Annual Stewardship Day
encourages people who
‘do church’ to be a people
who ‘are church’
By DAVID MYERS and TIM WENZL
Southwest Kansas Register
Haunting music rose from the grand piano in the worship area of the Cathedral of Our Lady of Guadalupe Aug. 28 as pianist Patrice Egging stopped intermittently to share a message oft repeated throughout this annual Diocesan Stewardship Day, that stewardship is about far more than just placing money in the collection basket.
Stewardship is, more than 200 participants would learn, a way of “being Church” – a way of creating better parish communities and families, and of bringing ourselves closer to God.
For Egging, a featured speaker, stewardship is about discovering your talents – for her an uncanny ability to play beautiful music by ear -- and using those talents to witness to others. For speaker Ethel Schneweis, who discussed “problem gambling,” stewardship is about addressing those things, such as gambling addiction, that pull us away from what is holy.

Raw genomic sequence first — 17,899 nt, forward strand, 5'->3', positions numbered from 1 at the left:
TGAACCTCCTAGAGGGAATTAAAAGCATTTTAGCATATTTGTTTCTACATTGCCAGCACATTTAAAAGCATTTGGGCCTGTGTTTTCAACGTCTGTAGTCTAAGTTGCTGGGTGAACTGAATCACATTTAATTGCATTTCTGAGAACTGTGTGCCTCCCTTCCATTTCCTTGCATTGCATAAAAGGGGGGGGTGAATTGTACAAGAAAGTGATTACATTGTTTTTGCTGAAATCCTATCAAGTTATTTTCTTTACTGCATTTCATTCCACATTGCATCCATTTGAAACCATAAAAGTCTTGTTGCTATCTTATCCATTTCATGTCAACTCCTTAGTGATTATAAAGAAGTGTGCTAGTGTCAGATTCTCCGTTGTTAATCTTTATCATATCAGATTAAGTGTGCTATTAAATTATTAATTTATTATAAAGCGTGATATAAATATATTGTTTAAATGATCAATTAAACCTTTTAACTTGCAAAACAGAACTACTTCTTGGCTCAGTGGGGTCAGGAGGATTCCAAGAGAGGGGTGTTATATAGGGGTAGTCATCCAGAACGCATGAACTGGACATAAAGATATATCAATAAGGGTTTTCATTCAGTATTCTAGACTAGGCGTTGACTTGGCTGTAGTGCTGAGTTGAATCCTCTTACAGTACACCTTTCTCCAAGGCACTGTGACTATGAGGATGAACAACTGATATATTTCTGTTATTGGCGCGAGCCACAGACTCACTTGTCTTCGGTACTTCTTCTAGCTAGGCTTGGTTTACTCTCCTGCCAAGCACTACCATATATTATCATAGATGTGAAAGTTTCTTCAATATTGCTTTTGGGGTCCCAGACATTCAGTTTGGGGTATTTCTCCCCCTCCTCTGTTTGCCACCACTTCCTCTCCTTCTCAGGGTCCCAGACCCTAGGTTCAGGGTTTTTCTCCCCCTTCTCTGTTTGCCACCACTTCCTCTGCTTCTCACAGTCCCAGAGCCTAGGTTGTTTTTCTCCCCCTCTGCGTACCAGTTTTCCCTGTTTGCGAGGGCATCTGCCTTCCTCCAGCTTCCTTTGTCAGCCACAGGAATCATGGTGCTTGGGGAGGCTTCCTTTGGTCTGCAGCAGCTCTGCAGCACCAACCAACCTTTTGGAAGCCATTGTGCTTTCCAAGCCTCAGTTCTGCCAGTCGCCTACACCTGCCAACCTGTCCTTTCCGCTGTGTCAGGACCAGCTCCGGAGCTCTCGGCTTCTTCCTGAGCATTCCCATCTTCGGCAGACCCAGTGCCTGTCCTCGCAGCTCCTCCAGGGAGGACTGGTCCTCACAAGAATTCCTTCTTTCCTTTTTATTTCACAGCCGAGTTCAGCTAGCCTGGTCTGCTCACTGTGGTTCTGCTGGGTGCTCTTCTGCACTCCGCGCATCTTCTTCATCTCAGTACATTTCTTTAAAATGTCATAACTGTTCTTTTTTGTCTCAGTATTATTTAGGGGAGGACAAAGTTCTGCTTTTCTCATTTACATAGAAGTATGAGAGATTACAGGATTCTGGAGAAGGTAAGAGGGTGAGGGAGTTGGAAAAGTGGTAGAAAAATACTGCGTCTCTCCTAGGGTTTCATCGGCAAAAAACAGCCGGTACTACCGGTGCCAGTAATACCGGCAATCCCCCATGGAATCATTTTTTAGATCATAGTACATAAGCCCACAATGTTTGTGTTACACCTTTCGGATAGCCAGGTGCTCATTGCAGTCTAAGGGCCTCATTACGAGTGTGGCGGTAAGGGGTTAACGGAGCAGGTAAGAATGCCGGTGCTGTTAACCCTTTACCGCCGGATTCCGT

Other speakers addressed topics such as “The Importance of Fatherhood,” “Holy Grounds Adult Ministry” (adult social ministry in the coffee house), “Growing an Engaged Church,” and many others.
The annual event was organized by diocesan Director of Stewardship, Eric Haselhorst, who designed the day to encourage people who “do church,” to become a people who “are church.” The day was presented concurrently in Spanish.
Opening the program was Bishop Ronald M. Gilmore, who, in his keynote address, spoke of the one subject often overlooked at stewardship gatherings – that of money. While he told those gathered, “I don’t want your money, I want your souls,” he stressed that, “I cannot have your souls without having your money.”
“In saying that, I am merely speaking for God, of course: it is He who cannot have your soul without your money.”